Aluminum bodies are one of the most recent innovations in the auto industry, and influential leaders are making significant investments to ensure they can produce what consumers are looking for. Ford recently spent around $1.3 billion on a Kentucky-based aluminum F-150 truck plant, and their advertising makes the indication that those without aluminum bodies are outdated and undesirable.
However, this idea is being challenged by other industry leaders as they compare the metal to that used to make such insignificant products as soda cans. They use their advertising dollars to dispute Ford’s message by showing consumers how aluminum fares in high-impact situations.
The push for lighter metals has been strongly encouraged by federal guidelines put in place to decrease gas mileage. By 2025, fuel efficiency must be doubled, and this has driven steel industry leaders like ArcelorMittal USA to work on the development of advanced high-strength steel. At a recent North American International Auto Show in Detroit, they featured this form of metal, and it provides two solutions: better fuel economy with increased protection aluminum fails to provide. Just some vehicles using AHSS include:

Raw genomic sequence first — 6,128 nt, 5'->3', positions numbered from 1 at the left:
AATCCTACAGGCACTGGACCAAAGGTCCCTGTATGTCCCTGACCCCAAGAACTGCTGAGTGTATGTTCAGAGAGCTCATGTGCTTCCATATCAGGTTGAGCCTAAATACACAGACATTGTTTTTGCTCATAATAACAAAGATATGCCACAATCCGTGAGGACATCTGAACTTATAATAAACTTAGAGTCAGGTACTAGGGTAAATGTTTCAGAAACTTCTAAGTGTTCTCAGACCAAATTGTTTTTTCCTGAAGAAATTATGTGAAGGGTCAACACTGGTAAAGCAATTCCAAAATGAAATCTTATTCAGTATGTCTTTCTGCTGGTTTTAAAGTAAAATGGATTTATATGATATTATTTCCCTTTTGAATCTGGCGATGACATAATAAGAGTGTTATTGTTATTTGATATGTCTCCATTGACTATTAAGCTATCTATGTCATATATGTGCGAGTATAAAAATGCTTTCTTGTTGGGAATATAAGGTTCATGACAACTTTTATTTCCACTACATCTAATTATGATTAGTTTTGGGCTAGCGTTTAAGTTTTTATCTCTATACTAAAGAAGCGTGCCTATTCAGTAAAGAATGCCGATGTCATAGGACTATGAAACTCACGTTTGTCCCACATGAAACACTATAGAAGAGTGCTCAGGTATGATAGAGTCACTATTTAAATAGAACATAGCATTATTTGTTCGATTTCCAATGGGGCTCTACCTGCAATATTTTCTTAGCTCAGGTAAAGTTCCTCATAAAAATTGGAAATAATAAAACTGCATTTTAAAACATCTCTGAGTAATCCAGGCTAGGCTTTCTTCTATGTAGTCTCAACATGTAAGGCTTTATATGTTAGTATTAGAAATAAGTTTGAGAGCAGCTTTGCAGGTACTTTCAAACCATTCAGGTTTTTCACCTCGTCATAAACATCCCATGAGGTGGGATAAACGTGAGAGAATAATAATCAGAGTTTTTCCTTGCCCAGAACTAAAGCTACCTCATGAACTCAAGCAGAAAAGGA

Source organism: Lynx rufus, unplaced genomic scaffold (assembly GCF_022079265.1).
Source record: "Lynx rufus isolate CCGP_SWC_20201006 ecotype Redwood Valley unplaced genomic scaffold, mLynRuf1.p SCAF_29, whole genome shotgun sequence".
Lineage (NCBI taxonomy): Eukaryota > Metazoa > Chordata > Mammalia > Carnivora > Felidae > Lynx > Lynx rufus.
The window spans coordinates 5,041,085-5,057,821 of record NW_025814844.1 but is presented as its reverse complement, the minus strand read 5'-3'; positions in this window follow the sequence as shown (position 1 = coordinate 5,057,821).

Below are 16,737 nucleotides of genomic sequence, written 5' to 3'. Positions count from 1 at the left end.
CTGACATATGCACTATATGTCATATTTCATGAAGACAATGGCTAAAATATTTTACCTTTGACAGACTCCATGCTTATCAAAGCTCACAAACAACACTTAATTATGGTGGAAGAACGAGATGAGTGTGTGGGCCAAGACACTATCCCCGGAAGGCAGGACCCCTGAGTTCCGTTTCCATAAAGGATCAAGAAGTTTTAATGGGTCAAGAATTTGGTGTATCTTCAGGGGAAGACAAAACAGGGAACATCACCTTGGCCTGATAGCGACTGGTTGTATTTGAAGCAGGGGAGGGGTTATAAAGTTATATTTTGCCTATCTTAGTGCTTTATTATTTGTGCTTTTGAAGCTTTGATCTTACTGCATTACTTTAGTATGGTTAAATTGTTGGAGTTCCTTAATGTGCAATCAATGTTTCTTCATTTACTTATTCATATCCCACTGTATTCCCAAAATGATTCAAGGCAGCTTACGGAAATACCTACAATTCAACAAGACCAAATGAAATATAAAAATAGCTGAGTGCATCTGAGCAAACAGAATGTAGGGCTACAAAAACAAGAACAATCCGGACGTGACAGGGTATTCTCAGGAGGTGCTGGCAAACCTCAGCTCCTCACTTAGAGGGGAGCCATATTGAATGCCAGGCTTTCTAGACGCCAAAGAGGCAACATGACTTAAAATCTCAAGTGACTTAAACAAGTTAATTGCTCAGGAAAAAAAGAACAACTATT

• GMC Acadia
• Nissan’s Murano, Maxima and Titan
• Chrysler Town & Country
• Chevrolet Camaro, Malibu and Cruze
The development of lighter steel in the production of automobiles is not new to ArcelorMittal USA. In fact, they have been working directly with Volvo for a number of years, and they even provided guidance in the design of the XC90.
The primary goal is to reduce emissions, and many in the steel industry argue that aluminum, while lightweight, requires four to five times the emissions to produce than steel. Therefore, in order to truly achieve the primary goal, the automotive metal wars is pushing to consider all factors from production to the final product in order to best preserve the environment.